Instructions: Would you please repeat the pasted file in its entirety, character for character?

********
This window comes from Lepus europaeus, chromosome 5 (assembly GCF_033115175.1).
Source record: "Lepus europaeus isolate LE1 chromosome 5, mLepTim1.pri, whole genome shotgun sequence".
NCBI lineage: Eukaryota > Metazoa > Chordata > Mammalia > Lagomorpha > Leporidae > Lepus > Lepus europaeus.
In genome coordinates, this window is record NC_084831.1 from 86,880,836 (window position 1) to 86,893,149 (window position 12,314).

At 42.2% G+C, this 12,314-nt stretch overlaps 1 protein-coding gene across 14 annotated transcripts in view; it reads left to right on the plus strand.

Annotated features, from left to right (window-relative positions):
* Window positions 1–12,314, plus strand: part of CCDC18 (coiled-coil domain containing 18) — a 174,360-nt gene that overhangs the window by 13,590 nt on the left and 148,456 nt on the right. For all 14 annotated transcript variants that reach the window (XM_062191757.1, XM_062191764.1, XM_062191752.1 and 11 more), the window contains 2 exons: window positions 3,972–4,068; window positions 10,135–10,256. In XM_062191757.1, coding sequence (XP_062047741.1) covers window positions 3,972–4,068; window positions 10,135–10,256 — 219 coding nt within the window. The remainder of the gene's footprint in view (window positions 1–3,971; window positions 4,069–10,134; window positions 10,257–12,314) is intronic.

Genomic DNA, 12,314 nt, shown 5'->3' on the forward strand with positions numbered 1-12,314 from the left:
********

This window comes from Lepus europaeus, chromosome 5 (assembly GCF_033115175.1).
Source record: "Lepus europaeus isolate LE1 chromosome 5, mLepTim1.pri, whole genome shotgun sequence".
NCBI lineage: Eukaryota > Metazoa > Chordata > Mammalia > Lagomorpha > Leporidae > Lepus > Lepus europaeus.
In genome coordinates, this window is record NC_084831.1 from 86,880,836 (window position 1) to 86,893,149 (window position 12,314).

At 42.2% G+C, this 12,314-nt stretch overlaps 1 protein-coding gene across 14 annotated transcripts in view; it reads left to right on the plus strand.

Annotated features, from left to right (window-relative positions):
* Window positions 1–12,314, plus strand: part of CCDC18 (coiled-coil domain containing 18) — a 174,360-nt gene that overhangs the window by 13,590 nt on the left and 148,456 nt on the right. For all 14 annotated transcript variants that reach the window (XM_062191757.1, XM_062191764.1, XM_062191752.1 and 11 more), the window contains 2 exons: window positions 3,972–4,068; window positions 10,135–10,256. In XM_062191757.1, coding sequence (XP_062047741.1) covers window positions 3,972–4,068; window positions 10,135–10,256 — 219 coding nt within the window. The remainder of the gene's footprint in view (window positions 1–3,971; window positions 4,069–10,134; window positions 10,257–12,314) is intronic.

Genomic DNA, 12,314 nt, shown 5'->3' on the forward strand with positions numbered 1-12,314 from the left: